7 Signs Your Child Is Gifted -- & What to Do About It

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If you've got a kid who seems to know it all -- or at least learn it pretty darn quickly -- you've probably wondered if he or she could be considered gifted. And then you probably second-guessed yourself, thinking, Well, maybe I'm just a super proud mom?


If you think your child could be gifted, you're probably onto something, says Devon MacEachron, PhD, a psychologist with a specialty practice assessing children for giftedness and making educational recommendations to them and their parents. "In my experience as a psychologist, when a parent says they think their child might possibly be gifted, it generally turns out that they are."

MacEachron notes that there isn't a definitive line that's easy to draw between smart and gifted. "All cognitive abilities exist along a spectrum," she explains. "A lot of people seem to think that 'gifted' means having an overall IQ above some arbitrary 'cut-off' that a school district or program uses as a selection criteria. I don't agree. Many highly gifted children are strong in just one or two of the cognitive ability areas measured by an IQ test, but not all."

In other words, a child might be considered gifted in music or athletics or math or even social skills or something else entirely. And she might need help in other areas.

"I look at bright or smart kids as mastering a finite set of skills or information while 'gifted' kids are able to synthesize across those same areas," says Brian Dixon, MD, psychiatrist at Progressive Psychiatry in Fort Worth, who has extensive experience working with gifted children. "For example, bright kids bring home A's and make short work of standardized testing. They get their work done, make it look easy, and rock out in STEM areas (science, technology, engineering, and math) since these are mostly concrete concepts. Gifted kids take the known and add in thoughtful nuances and ideas. They look deeper than 'what is' to 'what could be.'"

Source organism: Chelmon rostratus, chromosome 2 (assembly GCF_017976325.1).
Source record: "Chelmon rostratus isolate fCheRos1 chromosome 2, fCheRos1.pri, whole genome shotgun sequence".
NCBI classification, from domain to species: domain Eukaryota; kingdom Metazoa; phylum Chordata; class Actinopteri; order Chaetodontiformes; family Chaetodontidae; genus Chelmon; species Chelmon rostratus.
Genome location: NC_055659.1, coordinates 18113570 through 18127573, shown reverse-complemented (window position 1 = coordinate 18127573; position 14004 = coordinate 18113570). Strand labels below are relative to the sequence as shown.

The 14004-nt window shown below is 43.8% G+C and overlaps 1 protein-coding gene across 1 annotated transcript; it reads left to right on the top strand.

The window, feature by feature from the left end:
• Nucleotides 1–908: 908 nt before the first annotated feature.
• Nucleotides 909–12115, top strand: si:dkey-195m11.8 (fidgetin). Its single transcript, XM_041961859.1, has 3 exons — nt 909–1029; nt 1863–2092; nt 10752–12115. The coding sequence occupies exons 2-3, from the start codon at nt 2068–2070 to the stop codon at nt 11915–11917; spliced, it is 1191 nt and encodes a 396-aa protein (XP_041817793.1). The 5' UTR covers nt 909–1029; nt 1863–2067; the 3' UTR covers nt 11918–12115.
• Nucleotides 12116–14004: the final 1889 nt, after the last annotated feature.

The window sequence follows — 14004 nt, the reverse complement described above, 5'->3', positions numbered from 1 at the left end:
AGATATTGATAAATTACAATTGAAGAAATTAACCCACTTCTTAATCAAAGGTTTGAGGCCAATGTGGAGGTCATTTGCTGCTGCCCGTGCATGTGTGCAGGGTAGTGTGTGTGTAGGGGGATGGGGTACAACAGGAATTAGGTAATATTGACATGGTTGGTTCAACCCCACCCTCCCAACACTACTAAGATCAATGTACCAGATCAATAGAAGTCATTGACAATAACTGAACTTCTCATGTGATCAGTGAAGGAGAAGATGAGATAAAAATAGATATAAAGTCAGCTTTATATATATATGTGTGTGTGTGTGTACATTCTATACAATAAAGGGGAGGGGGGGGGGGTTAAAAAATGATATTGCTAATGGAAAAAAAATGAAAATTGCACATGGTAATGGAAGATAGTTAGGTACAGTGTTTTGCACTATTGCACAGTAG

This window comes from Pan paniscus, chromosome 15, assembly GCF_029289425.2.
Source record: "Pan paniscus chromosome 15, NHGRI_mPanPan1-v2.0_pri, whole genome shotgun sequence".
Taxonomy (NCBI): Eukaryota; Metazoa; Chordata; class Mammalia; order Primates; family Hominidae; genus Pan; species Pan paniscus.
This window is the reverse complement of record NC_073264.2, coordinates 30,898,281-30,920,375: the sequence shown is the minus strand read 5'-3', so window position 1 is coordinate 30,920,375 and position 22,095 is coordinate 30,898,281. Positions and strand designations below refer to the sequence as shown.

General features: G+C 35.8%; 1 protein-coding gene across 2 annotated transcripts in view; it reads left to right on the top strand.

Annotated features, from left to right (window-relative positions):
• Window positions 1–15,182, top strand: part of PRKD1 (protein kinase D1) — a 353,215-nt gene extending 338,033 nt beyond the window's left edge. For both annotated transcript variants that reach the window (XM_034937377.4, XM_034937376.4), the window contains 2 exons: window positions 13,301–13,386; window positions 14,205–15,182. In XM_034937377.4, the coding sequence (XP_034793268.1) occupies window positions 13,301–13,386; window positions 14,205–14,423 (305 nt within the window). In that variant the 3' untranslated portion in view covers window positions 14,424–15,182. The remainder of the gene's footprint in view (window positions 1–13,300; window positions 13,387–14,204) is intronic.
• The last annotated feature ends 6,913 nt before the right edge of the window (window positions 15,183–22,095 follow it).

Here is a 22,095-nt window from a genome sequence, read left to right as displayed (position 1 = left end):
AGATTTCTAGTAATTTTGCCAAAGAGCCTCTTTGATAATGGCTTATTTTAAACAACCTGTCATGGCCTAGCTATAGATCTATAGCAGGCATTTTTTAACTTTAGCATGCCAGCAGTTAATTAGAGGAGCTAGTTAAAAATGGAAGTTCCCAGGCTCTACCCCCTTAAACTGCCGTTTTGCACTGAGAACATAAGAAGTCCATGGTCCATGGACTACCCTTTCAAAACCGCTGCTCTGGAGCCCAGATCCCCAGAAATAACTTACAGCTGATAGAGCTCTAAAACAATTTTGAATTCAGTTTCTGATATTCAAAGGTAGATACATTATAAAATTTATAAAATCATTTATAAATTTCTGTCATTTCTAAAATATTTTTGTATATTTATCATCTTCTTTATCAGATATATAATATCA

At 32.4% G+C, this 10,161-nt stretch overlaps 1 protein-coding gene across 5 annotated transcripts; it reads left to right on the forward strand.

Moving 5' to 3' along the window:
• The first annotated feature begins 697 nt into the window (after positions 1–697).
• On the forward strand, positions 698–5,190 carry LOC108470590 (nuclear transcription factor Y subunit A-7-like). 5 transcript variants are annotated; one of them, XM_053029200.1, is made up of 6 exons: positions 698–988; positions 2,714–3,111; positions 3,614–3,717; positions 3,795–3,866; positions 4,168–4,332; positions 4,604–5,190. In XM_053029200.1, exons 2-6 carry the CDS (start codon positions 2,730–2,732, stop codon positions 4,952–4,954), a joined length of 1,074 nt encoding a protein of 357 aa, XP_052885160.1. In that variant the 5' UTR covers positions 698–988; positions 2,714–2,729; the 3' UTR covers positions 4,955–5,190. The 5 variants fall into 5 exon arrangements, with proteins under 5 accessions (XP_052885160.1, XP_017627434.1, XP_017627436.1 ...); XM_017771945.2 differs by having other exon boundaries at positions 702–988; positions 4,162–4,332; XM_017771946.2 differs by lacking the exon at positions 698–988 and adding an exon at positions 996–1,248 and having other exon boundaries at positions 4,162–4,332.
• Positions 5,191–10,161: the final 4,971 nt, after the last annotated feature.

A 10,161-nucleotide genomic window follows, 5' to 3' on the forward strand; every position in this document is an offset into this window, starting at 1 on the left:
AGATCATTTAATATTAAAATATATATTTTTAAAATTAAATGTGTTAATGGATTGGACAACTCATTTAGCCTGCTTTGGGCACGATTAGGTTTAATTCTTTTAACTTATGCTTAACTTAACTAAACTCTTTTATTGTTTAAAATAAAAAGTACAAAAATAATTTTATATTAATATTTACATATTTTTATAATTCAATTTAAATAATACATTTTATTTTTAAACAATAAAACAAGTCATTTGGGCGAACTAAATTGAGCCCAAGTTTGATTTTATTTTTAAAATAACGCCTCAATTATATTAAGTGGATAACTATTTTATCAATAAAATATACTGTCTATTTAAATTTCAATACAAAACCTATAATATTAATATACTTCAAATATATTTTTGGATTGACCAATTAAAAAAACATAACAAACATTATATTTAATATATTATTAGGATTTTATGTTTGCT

According to MacEachron, in addition to being deeply observant, gifted kids tend to: 

  • Be early achievers. Maybe they were talking, reading, or doing tough math much earlier than other kids the same age.
  • Be really perceptive and curious. Maybe your kid wants to know what those song lyrics really mean, while his siblings are just singing along. Or he's constantly asking why. About. Everything.
  • Need less sleep. Gifted kids don't want to miss a thing.
  • Have high energy. There's a constant need to be stimulated or entertained.
  • Be hypersensitive. Many gifted kids don't like loud noises or get uncomfortable easily. Maybe your child asks to have all the tags cut out of her clothing because they bother her. Maybe she has allergies. Believe it or not, these sensitivities can go hand-in-hand with giftedness.
  • Look alert. Does your child have a bright look in her eyes? Some gifted kids seem to radiate their intelligence with an alert and engaged demeanor. Obviously this isn't a measurable quality, but MacEachron says, "When I see it, I know the child is gifted. Some children walk in my office and I can tell right away."

If you just read those descriptions and thought Yep, sounds like my kid, you don't have to do anything at all. But a common issue with gifted kids is that they get bored in regular classes and act out, says Dixon. That's a sign your child might need more of an academic challenge.

"Gifted children do have special needs, just like any other kind of atypical or exceptional learner -- such as ones with learning disabilities, or ADHD," says MacEachron. "They need faster-paced, more in-depth instruction, to be mentally stimulated, and to be allowed to follow their interests and passions."

Some schools have gifted programs, which kids can test into. If yours doesn't, there may be a local district with a program your child could participate in. Other options may include skipping a grade, changing schools, attending private school, or even homeschooling. Or you may choose an after-school or summer program designed for gifted children.

"I do think it's important for parents to try to meet their gifted child's learning needs. Giftedness is like an itch -- it can be annoying if you don't scratch it." says MacEachron. "The gifted child who spends years in classrooms he or she finds under-stimulating may start to act up out of boredom or internalize the frustrations in the form of anxiety or depression. They may turn off to learning altogether."

There are many possibilities for enriching your child's learning, and there's no one solution that works for every gifted kid. What's important is that you find ways to satisfy your gifted child's unique sense of curiosity. That may take a lot of trial and error, says Dixon. So trust your gut and listen to your kid. Try a few camps or classes or workshops and see what makes your child happy.

"The National Association for Gifted Children is a great place to start while you search for creative outlets for your potentially gifted child," says Dixon. "Start by asking your child, 'What problem would you like to solve for the world?' and then watch the magic happen."

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